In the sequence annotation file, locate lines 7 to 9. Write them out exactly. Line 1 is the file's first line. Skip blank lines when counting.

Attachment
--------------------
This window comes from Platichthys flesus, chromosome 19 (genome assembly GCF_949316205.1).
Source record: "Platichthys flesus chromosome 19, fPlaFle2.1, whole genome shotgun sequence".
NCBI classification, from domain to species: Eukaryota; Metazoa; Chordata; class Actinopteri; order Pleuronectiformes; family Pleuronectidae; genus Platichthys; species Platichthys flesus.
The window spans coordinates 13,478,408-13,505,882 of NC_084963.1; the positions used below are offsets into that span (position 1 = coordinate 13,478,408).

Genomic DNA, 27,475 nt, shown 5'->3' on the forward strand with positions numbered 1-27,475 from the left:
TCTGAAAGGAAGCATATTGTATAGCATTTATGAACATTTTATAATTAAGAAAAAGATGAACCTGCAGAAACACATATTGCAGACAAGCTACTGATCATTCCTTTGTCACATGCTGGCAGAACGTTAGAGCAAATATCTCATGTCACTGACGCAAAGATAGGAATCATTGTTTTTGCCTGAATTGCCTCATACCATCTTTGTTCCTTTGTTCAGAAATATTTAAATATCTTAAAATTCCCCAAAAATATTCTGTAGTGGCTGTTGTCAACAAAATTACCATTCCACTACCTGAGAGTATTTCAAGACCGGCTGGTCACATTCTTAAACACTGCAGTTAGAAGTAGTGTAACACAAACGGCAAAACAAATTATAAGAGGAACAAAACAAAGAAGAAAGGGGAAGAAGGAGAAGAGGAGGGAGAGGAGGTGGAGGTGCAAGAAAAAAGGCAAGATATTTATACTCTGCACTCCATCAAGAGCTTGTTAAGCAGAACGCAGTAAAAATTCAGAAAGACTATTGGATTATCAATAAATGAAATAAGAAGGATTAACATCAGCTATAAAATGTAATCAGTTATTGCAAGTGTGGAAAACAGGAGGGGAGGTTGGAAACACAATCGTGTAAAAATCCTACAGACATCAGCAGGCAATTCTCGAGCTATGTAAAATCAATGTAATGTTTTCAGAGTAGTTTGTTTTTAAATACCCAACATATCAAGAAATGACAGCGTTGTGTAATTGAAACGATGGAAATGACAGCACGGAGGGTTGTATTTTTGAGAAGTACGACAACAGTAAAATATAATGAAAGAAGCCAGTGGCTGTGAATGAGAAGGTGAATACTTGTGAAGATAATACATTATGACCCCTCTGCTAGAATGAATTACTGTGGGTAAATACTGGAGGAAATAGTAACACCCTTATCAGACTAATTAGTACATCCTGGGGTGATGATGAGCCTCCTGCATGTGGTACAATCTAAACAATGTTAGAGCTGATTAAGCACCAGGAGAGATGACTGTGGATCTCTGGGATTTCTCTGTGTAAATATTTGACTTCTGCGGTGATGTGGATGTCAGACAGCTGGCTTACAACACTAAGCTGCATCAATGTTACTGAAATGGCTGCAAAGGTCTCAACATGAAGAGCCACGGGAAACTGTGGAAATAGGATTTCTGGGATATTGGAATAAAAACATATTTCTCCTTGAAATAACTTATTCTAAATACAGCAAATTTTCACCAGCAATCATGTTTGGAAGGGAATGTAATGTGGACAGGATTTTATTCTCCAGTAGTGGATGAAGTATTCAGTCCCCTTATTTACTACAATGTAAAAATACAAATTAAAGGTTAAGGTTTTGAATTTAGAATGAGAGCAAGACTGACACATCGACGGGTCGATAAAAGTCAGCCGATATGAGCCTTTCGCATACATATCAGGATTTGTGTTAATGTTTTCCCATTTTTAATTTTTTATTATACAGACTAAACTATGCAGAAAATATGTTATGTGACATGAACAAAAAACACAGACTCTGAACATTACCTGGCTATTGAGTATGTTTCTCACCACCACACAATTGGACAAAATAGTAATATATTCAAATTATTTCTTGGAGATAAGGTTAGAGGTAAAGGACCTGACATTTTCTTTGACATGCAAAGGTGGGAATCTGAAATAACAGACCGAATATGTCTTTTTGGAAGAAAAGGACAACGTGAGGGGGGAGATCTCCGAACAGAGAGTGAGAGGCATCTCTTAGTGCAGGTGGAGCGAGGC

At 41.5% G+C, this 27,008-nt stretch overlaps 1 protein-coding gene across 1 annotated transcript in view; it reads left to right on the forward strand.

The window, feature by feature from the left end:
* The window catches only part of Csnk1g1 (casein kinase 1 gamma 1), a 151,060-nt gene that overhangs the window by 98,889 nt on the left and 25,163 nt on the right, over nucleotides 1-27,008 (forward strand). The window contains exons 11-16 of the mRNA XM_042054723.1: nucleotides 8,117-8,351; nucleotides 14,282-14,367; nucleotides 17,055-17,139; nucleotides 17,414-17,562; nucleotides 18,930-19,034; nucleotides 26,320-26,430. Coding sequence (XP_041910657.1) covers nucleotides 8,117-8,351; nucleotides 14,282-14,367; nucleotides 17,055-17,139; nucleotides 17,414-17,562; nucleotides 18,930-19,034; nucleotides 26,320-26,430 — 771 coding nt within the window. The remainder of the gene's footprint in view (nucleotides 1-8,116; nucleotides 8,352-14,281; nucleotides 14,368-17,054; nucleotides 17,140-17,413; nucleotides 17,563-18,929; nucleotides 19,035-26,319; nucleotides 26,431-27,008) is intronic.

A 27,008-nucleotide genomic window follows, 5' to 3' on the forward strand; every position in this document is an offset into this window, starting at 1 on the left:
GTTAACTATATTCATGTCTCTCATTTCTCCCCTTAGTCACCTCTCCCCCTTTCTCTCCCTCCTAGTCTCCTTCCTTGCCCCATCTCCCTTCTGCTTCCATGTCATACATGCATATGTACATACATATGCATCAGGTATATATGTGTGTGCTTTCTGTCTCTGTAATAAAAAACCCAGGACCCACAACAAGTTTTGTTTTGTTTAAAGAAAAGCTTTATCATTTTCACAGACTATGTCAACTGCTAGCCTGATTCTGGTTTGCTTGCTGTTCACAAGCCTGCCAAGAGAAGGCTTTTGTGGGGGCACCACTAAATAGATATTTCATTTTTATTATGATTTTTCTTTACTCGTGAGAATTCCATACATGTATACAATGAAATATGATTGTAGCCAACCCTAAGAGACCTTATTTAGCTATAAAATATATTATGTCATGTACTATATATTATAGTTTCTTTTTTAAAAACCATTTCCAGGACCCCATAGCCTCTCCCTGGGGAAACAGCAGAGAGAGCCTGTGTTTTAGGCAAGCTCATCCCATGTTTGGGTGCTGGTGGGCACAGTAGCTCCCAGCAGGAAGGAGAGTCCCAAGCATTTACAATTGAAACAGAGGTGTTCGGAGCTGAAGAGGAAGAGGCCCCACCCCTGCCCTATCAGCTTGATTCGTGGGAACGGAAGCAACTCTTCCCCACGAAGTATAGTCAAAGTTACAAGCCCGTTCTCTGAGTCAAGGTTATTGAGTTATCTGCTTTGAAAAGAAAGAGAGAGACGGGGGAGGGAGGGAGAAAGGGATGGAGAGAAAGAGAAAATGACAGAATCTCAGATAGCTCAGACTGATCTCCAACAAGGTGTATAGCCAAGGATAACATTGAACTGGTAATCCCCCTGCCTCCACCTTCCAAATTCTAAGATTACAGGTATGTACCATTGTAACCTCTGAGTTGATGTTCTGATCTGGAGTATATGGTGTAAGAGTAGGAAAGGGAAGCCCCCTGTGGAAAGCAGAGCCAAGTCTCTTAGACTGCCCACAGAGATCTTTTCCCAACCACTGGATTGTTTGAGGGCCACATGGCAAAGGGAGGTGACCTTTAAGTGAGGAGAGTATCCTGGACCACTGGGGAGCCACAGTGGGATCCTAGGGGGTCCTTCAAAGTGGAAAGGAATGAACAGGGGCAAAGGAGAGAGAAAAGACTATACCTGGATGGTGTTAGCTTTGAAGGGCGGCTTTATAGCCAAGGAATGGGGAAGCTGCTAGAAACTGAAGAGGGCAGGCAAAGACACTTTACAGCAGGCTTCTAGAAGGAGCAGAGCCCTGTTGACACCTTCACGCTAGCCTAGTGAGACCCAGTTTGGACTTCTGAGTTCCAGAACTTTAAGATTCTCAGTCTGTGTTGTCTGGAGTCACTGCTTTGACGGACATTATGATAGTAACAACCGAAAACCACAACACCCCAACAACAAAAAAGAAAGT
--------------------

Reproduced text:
At 41.5% G+C, this 27,008-nt stretch overlaps 1 protein-coding gene across 1 annotated transcript in view; it reads left to right on the forward strand.

The window, feature by feature from the left end:
* The window catches only part of Csnk1g1 (casein kinase 1 gamma 1), a 151,060-nt gene that overhangs the window by 98,889 nt on the left and 25,163 nt on the right, over nucleotides 1-27,008 (forward strand). The window contains exons 11-16 of the mRNA XM_042054723.1: nucleotides 8,117-8,351; nucleotides 14,282-14,367; nucleotides 17,055-17,139; nucleotides 17,414-17,562; nucleotides 18,930-19,034; nucleotides 26,320-26,430. Coding sequence (XP_041910657.1) covers nucleotides 8,117-8,351; nucleotides 14,282-14,367; nucleotides 17,055-17,139; nucleotides 17,414-17,562; nucleotides 18,930-19,034; nucleotides 26,320-26,430 — 771 coding nt within the window. The remainder of the gene's footprint in view (nucleotides 1-8,116; nucleotides 8,352-14,281; nucleotides 14,368-17,054; nucleotides 17,140-17,413; nucleotides 17,563-18,929; nucleotides 19,035-26,319; nucleotides 26,431-27,008) is intronic.